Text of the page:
Baja California’s UNESCO protected bays (meaning whales here are protected from big boats, water pollution and hunting) combined with the naturally calm, warm and nutrient-rich waters, make it the perfect breeding spot for whales. In fact, grey whales give birth in only three locations in the world, all of which are in Baja’s peninsula. A whale watching tour in Baja, then, means getting to the very life source of the ocean’s most majestic animals – and, of course, the chance to see a lot of baby whales. What more could you want?
Although most tours focus on spotting grey, blue and humpback whales, Baja California also sees large numbers of sperm whales, fin whales, minkes, Bryde’s Whales, orcas and the short-finned pilot whale – not to mention a huge array of other marine life, including manta rays, dolphins, sea lions and turtles. Put it this way: it’s likely that you won’t know where to look first.
Forget a huge boat with crowds of people running over to the railings fighting for a snap of a humpback’s fin in the distance. Most tours in Baja, no matter which type of whale you’re going to see, use Mexican pangas, 22 foot (6.7 metre) fibreglass boats capable of holding only 8-10 people. These boats, usually operated by local fishermen turned expert whale guides, allow you to get up really close to the whales and cover more distance in a short space of time, meaning if you spot a mother and her calf playing 200 metres (656 feet) away, you can be there in a flash.
The small, fast panga boats are perfect for those really close encounters. In other words, if you’re spotting grey whales, it’s pretty unheard of to not have the whales pressed up against your boat. For the less playful whales, such as the blue whale and humpback, you may not be touching them, but you’re still likely to get closer than ever before.
With most wildlife watching, it’s normally in the best interests of both the animal and the observer to keep a safe distance. However, when it comes to interacting with Grey Californian Whales, this doesn’t apply. Researchers have found – including National Geographic reports – that grey whales are hugely social animals and actually seek human interaction, often pushing their young – and even lifting them up – to the boats to be petted. In fact, you’ll often be told by your captain to stroke and splash the whales with water as much as you can, because if you don’t, they leave for attention from another boat!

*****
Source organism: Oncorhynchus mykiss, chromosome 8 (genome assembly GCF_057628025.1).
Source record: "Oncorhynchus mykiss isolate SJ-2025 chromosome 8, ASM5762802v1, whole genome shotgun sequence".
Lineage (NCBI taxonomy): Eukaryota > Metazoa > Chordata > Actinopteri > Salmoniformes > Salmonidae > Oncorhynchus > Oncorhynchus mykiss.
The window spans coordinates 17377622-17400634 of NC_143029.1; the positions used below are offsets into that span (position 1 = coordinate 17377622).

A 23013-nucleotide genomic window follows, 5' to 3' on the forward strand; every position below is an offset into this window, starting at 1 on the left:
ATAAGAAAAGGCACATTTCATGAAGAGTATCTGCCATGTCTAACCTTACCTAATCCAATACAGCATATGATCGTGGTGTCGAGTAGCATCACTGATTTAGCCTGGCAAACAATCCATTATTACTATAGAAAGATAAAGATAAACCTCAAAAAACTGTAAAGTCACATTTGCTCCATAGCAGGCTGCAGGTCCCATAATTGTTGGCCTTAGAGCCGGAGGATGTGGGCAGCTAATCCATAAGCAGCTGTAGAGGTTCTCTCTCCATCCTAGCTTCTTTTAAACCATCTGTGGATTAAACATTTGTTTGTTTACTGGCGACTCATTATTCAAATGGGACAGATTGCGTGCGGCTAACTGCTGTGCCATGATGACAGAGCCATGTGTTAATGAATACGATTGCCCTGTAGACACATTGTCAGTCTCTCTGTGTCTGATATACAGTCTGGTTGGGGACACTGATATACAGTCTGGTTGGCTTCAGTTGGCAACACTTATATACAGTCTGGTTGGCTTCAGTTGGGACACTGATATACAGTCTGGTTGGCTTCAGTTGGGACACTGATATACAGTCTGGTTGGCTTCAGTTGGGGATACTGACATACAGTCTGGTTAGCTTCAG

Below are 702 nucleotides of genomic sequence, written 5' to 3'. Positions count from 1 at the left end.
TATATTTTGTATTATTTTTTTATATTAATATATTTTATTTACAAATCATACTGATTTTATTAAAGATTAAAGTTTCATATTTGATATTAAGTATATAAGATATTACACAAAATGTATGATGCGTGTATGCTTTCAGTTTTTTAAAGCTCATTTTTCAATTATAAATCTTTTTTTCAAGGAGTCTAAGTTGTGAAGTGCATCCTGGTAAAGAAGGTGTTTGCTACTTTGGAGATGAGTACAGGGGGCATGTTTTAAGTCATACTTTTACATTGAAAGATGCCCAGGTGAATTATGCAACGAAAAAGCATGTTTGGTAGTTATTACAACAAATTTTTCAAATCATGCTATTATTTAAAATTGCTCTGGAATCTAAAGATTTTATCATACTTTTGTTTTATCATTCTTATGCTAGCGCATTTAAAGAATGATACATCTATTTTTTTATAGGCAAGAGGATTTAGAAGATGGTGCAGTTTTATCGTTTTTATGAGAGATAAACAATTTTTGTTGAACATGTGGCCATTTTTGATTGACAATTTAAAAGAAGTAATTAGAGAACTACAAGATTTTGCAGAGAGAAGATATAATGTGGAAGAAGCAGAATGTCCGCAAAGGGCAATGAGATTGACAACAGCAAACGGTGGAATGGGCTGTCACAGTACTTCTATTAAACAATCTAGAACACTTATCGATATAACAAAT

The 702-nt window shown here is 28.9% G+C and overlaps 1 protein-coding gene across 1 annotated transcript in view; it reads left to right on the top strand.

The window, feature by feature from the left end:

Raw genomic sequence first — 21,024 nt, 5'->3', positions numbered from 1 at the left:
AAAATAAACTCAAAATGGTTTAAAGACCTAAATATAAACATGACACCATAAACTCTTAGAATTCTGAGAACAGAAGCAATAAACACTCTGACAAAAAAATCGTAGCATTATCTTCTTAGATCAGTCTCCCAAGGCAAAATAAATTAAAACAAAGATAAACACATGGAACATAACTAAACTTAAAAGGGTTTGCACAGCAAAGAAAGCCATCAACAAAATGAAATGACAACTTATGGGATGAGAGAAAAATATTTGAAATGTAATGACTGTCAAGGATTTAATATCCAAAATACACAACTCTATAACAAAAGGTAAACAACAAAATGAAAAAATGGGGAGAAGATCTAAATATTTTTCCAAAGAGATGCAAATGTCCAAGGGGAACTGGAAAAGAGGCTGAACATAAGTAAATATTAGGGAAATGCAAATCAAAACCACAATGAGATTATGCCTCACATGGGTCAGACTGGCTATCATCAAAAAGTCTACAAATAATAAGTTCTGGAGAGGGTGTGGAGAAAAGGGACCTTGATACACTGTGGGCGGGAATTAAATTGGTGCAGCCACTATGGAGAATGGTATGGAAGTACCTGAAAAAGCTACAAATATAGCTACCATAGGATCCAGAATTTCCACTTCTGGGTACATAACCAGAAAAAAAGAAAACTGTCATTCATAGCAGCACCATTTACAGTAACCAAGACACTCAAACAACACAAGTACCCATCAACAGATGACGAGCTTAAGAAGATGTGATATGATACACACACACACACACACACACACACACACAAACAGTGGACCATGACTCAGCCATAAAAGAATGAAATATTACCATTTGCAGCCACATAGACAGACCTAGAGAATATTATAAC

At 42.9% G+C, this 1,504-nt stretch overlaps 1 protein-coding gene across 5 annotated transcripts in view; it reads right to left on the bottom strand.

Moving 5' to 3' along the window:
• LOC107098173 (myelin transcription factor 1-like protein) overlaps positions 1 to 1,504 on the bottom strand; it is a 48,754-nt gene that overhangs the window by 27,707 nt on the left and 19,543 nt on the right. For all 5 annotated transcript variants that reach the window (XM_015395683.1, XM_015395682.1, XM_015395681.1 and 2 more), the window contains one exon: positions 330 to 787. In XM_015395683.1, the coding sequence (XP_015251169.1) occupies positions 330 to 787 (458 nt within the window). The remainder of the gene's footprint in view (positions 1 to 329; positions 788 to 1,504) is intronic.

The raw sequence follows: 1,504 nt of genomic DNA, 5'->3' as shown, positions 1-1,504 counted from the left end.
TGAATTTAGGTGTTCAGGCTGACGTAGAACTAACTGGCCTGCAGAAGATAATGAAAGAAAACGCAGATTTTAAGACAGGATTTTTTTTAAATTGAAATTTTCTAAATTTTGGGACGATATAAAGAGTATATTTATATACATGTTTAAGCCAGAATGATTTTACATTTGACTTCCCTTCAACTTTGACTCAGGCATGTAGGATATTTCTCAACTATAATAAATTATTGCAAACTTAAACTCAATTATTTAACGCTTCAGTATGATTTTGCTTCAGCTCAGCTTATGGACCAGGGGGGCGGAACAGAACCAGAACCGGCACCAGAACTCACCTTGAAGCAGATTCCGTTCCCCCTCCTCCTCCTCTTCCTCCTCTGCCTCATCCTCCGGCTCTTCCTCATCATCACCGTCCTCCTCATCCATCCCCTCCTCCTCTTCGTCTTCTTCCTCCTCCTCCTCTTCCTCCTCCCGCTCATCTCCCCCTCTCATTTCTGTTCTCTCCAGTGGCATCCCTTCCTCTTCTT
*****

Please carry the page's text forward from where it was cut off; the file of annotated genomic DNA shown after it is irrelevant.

In the remaining 7 months of the year where whales are not breeding in the lagoons, most guides earn their living as fishermen. With declining fish numbers in Baja waters, these fishermen rely more and more on whale tourism to survive, meaning they take the protection of these wonderful animals very seriously. In Loreto, whales are so important to the local community that it holds a 3-day Blue Whale Festival every March with talks, presentations and live music performances to honour the giant and raise conservation awareness.
Being such a unique experience – and as it only offers work to locals for 5 months out of the year – tour operators here could be charging through the nose, but they’re not. The grey whale watching tour in Laguna Ojo de Liebre in Guerrero Negro, for example, costs $50 (€40), which includes transport to the lagoon, guide, 3 hours on the water and a packed lunch. Tip: if you’re wanting to see the blue whales in Loreto, don’t book online (American-owned tours go for $100-150, or €81-121 per person). For the best deals (normally 4,000MXN ($214, or €173) for the whole boat), go to the fishing port at 7.30 am and organise a tour directly with the captains.